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Alternative Worlds

Blue-Sky Thinking since 1900

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Edited By Ricarda Vidal and Ingo Cornils

In an attempt to counteract the doom and gloom of the economic crisis and the politicians’ overused dictum that ‘there is no alternative’, this interdisciplinary collection presents a number of alternative worlds that were conceived over the course of the last century. While change at the macro level was the focus of most of the ideological struggles of the twentieth century, the real impetus for change came from the blue-sky thinking of scientists, engineers, architects, sociologists, planners and writers, all of whom imagined alternatives to the status quo.
Following a roughly chronological order from the turn of the nineteenth century to the present, this book explores the dreams, plans and hopes as well as the nightmares and fears that are an integral part of alternative thinking in the Western hemisphere. The alternative worlds at the centre of the individual essays can each be seen as crucial to the history of the past one hundred years. While these alternative worlds reflect their particular cultural context, they also inform historical developments in a wider sense and continue to resonate in the present.
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10 Growing up in the New Age: A Journey into Wonderland?

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‘Growing up in the New Age’ is the title of a multidisciplinary artwork exploring my parents’ experiences as part of the countercultural movement of the 1960s and 1970s and my own childhood growing up in this context. Created in 2011–12, the project interweaves photography, creative texts, archival materials, objects and video. Shown as a touring exhibition and also in published form,1 it seems to have the capacity to re-invent itself, each time growing and developing, in organic, fluid ways. In this essay I would like to explore the way in which my work as an artist allows me to re-trace, reflect and re-visit aspects of my past, drawing together my own personal experiences with wider social and historical happenings, acting as both a personal album and a social document.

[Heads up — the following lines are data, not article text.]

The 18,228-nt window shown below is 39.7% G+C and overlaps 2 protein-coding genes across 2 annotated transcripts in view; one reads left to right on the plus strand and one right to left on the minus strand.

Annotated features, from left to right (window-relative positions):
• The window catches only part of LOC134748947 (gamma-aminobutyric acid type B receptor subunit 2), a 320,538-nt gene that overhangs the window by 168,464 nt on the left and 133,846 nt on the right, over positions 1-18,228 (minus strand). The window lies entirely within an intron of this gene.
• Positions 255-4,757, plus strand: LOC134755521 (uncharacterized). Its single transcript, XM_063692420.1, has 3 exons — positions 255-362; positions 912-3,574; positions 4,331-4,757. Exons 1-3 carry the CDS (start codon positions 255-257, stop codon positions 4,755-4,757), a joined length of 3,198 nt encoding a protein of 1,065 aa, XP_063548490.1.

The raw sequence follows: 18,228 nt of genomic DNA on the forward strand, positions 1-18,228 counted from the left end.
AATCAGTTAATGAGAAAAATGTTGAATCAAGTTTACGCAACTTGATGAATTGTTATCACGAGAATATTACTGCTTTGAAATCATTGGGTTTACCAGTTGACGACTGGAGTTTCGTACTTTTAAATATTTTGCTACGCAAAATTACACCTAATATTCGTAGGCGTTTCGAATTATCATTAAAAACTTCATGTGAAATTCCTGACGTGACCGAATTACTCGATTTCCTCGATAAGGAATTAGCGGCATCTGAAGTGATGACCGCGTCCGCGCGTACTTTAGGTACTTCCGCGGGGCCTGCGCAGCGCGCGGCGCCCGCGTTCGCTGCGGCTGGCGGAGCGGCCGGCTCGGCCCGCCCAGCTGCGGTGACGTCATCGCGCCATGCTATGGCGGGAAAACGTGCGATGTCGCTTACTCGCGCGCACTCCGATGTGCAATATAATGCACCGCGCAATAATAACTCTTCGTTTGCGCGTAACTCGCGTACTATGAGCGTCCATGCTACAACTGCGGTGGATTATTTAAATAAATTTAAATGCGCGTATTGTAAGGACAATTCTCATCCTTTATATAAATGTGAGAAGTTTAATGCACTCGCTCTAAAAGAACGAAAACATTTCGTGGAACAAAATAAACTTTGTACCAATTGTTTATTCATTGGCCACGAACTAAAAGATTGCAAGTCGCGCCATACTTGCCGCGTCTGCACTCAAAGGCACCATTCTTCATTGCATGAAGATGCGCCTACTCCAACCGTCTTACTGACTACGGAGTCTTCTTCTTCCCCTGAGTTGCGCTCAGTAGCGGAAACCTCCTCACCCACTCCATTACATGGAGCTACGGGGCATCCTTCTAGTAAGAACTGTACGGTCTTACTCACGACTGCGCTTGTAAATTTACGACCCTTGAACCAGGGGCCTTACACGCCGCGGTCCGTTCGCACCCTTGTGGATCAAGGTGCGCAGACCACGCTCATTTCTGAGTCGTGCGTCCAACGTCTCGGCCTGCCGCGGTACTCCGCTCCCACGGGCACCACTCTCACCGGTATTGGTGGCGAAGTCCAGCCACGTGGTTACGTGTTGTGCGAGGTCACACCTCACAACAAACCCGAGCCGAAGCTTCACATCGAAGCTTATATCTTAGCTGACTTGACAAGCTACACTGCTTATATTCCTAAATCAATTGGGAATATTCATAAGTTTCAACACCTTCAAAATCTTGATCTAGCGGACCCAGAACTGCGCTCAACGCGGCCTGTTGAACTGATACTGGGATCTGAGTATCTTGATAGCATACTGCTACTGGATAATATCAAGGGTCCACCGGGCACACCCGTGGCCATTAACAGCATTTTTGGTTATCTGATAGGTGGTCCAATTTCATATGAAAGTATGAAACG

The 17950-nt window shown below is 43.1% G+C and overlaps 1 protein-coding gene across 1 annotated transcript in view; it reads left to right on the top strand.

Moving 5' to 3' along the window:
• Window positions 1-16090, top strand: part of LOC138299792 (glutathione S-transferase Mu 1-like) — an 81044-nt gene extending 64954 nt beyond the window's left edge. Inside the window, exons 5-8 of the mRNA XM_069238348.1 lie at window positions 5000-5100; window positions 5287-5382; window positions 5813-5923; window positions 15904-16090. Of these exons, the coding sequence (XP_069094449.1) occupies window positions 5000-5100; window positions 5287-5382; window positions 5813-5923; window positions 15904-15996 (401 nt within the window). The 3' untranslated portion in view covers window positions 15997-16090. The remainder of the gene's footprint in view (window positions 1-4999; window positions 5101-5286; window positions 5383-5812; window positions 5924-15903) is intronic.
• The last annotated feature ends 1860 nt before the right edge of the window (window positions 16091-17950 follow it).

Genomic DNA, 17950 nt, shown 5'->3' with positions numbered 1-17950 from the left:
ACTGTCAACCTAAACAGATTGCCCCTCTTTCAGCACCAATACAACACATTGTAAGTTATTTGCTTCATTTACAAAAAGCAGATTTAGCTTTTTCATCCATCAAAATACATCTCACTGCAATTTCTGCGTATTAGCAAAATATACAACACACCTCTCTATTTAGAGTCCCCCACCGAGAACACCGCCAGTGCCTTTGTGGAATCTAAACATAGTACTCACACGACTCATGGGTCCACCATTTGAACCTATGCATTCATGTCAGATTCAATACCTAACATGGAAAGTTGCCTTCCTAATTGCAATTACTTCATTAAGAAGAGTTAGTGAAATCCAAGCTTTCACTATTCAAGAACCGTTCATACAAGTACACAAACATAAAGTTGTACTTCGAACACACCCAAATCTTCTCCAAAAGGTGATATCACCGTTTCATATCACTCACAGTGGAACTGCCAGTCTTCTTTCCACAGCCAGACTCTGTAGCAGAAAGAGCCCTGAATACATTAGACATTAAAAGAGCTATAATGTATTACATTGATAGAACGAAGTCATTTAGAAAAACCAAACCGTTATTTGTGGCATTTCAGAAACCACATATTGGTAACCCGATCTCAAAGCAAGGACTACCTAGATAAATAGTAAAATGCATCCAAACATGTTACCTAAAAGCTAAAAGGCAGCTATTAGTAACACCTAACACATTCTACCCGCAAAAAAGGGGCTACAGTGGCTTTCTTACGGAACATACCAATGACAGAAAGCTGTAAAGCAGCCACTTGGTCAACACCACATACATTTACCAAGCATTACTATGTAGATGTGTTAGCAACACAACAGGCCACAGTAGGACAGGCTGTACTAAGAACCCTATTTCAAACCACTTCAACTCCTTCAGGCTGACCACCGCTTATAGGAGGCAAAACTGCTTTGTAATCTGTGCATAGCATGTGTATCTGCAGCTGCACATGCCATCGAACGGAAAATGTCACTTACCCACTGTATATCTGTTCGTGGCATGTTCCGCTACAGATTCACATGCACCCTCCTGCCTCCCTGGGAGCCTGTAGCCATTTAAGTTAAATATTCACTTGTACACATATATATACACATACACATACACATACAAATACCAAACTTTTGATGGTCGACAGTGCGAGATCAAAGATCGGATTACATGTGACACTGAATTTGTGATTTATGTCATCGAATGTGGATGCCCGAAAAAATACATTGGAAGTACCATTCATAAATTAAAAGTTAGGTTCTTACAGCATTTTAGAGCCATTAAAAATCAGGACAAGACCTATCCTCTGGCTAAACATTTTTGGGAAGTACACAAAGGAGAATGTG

I was born in a communal squat in South London in 1974 and my parents and I lived in co-housing for many years. I attended Kirkdale free school and lived what might be considered an alternative, even ‘countercultural’ existence. However, I experienced all of this as a child, unquestioningly, living day to day as children do. As an adult, I became very curious about the background to the way my parents had chosen to live. Looking at the historical and social changes taking place in the 1960s and 1970s and seeing my parents’ choices against the backdrop of a cultural movement has allowed a re-positioning of my own experiences and an invaluable opportunity to revisit...

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